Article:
Signals and 
Signal Maintenance on the 
Central Oregon and Pacific Railroad

Part 3 -- Semaphore Replacements


 
Part 1
Haulers and
Crossing Signals
Part 2
Sempaphores 
and Hi-Railing
Part 3
Semaphore
Replacements
Part 4
Odds & Ends
Wig-wags
NEW Part 5 NEW
Hugo to Glendale
Replacement Project

Click on the thumbnails below for larger images.
 
As we continue our hi-rail journey north, we encounter more Tri-Color signals.  This one is similar to the one we inspected back at the grade crossing except its control box doesn't include grade crossing controls.  It is typical of the single mast, double headed signals that Southern Pacific used to replace the semaphores in the early 90's before the line was conveyed to CORP.
Aside from the newer and larger cabinet, the electrical components shown in this cabinet look similar to those in the semaphore bases.  At the bottom are the batteries that actually power the lights. The large box above and to the left of the batteries is the charger.  The relays are above and to the right of the charger. 
As we continue up Rice Hill, we encounter more semaphores than tri-colors.  There appears to be no pattern in how the SP chose to replace the old signals.  Here in some of the most remote and picturesque country north of Roseburg, we find a length of continuous welded rail awaiting placement.  Semaphores and welded rail -- another study in contrasts on the Siskiyou Line.
The state of the art in signals on the Central Oregon and Pacific is this ElectroCode color light signal installed in November, 1998.  It is located at the south end of the Roseburg yard and is one of only two currently installed on the railroad.  It features twin masts mounted on the electrical cabinet.  A ladder goes up one side of the cabinet to a catwalk between the masts.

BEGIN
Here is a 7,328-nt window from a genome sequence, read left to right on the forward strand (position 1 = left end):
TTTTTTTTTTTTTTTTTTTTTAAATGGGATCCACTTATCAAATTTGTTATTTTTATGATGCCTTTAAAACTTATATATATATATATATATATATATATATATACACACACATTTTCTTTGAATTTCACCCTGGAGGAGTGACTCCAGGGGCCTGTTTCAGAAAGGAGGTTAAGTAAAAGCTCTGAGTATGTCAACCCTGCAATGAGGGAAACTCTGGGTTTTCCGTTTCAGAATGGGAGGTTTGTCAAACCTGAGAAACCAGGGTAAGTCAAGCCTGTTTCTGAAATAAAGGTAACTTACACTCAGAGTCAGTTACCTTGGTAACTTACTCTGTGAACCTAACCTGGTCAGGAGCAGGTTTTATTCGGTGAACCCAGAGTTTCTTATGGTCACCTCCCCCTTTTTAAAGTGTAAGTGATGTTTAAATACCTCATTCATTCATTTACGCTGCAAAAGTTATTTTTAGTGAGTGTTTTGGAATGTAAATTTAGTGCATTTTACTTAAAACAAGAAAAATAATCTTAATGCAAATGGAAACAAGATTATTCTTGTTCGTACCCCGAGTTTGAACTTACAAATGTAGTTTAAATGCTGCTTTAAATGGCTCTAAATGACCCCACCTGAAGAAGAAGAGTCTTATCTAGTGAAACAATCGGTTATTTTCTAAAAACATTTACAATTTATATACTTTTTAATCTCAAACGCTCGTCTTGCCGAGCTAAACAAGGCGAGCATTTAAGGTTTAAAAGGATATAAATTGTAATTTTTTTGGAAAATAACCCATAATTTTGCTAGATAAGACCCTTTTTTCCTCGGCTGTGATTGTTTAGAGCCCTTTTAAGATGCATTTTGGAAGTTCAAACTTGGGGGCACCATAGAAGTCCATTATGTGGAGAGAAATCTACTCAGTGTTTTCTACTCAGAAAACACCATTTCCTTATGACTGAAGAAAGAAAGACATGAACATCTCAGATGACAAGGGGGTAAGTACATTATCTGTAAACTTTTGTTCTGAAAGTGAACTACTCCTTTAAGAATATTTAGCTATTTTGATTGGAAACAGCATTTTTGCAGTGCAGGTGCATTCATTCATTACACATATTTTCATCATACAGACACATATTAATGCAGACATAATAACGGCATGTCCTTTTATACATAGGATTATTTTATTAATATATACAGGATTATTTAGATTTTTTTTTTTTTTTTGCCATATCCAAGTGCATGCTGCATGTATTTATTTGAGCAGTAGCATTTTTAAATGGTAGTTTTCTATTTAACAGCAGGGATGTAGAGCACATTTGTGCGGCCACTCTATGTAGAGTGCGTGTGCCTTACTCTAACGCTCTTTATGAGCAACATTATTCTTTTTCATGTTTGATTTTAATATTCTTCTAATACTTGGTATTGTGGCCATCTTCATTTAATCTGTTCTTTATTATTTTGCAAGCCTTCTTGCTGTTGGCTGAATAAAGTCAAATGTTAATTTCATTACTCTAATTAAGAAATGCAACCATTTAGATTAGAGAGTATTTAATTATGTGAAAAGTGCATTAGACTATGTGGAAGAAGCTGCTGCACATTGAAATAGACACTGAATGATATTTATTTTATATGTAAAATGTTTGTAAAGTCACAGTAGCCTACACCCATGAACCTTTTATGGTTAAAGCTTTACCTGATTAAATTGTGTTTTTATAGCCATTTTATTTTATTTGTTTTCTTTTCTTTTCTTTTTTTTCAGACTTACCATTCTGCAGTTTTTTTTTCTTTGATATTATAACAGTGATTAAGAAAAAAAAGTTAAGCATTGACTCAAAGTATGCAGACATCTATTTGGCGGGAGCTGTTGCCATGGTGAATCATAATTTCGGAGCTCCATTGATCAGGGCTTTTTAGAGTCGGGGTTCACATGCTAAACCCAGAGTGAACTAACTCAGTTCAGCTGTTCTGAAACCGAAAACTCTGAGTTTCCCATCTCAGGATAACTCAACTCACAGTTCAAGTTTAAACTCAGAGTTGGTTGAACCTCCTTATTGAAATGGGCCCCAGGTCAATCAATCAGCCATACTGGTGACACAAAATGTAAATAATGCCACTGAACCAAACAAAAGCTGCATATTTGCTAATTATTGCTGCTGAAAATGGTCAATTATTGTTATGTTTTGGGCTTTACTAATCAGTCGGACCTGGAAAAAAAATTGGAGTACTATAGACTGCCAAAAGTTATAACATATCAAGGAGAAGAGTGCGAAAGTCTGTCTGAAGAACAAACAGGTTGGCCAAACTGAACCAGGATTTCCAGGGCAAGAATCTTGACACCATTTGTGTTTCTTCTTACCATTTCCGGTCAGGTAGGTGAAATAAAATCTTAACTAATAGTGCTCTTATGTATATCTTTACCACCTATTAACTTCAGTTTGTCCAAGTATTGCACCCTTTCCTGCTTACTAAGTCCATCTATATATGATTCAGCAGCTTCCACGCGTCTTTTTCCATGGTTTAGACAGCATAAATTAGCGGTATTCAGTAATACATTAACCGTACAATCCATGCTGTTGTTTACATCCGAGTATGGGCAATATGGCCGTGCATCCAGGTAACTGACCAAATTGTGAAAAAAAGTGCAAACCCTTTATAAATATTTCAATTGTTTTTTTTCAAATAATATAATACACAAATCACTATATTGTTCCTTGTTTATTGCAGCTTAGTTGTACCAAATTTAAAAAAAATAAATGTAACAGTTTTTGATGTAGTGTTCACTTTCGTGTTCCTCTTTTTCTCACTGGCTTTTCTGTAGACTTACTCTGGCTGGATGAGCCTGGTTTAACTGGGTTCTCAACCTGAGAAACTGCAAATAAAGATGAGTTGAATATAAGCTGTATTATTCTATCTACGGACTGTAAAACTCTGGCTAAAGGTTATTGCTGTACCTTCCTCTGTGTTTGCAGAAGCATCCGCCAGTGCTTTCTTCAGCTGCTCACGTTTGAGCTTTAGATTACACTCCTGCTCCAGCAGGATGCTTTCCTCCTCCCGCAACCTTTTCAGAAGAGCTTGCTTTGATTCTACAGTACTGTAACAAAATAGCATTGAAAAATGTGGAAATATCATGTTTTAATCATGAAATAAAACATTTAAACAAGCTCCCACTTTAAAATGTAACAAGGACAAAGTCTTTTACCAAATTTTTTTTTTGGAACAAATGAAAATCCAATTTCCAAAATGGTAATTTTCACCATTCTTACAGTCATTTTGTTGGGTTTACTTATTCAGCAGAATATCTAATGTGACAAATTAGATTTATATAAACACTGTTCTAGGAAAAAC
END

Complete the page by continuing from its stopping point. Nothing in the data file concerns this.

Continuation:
Frequent travelers along Interstate 5 will notice another Electrocode signal installation along the tracks to the west of the freeway between Weaver and Tri City.

Electrocode Update:  Electrocode signals were installed on the 20 miles between Hugo and Glendale, Oregon.  Alpha Rail Pages has documented this conversion in CORP Signals Part 5.

Inside the equipment cabinet of the Electrocode signal, we find the usual array of batteries near the floor with the battery charger just above them.  On the shelf above the batteries there are older relays that help govern the next signal.  But, above the relays is a bank of solid state circuit boards that control this signal installation.  Of particular interest is the way this system doesn't use the pole line to communicate with the signal down the track.  Instead, it sends coded pulses of electricity (hence the term electrocode) down the rails.  In fact, the pole line to the south of this signal is out of service completely. 

In a way, this is an unusual case of the prototype imitating the model.  Model railroaders have been using digital command control for years and now, the prototype has adapted a form of it to their signal systems.

Another aspect of modern railroading's signaling and safety equipment is the trackside detector.  As cabooses were phased out in the 1980's talking detectors such as this one took over the job of checking for dragging equipment and hotboxes.  In mid-photo are the flappers that detect dragging equipment.  On the outside of each rail in the foreground are the infra red detectors that measure the temperature of each journal as it passes over the detector. 
This detector not only checks for dragging equipment and axle temperature, but it also registers train speeds, number  of axles and ambient temperature.  All this information  is recorded and stored for retrieval later.  Of course, if a defect is noted, it will announce on the radio the type of defect and the axle with the problem.  In this picture Rick is checking a printout of the past month's trains.  When a train is stopped with a defect, the crew can obtain a detailed printout of each axle's temperature.

All Photos Copyright 1999 by Larry Tuttle


Part 1
Haulers and
Crossing Signals
Part 2
Sempaphores 
and Hi-Railing
Part 3
Semaphore
Replacements
Part 4
Odds & Ends
Wig-wags
NEW Part 5 NEW
Hugo to Glendale
Replacement Project

       Special thanks to Rick Perry and the Central Oregon and Pacific Railroad

Return to the CORP Page
Return to AlphaRail Net

This page first built on March 3, 1999
 And last classified on December 2, 2000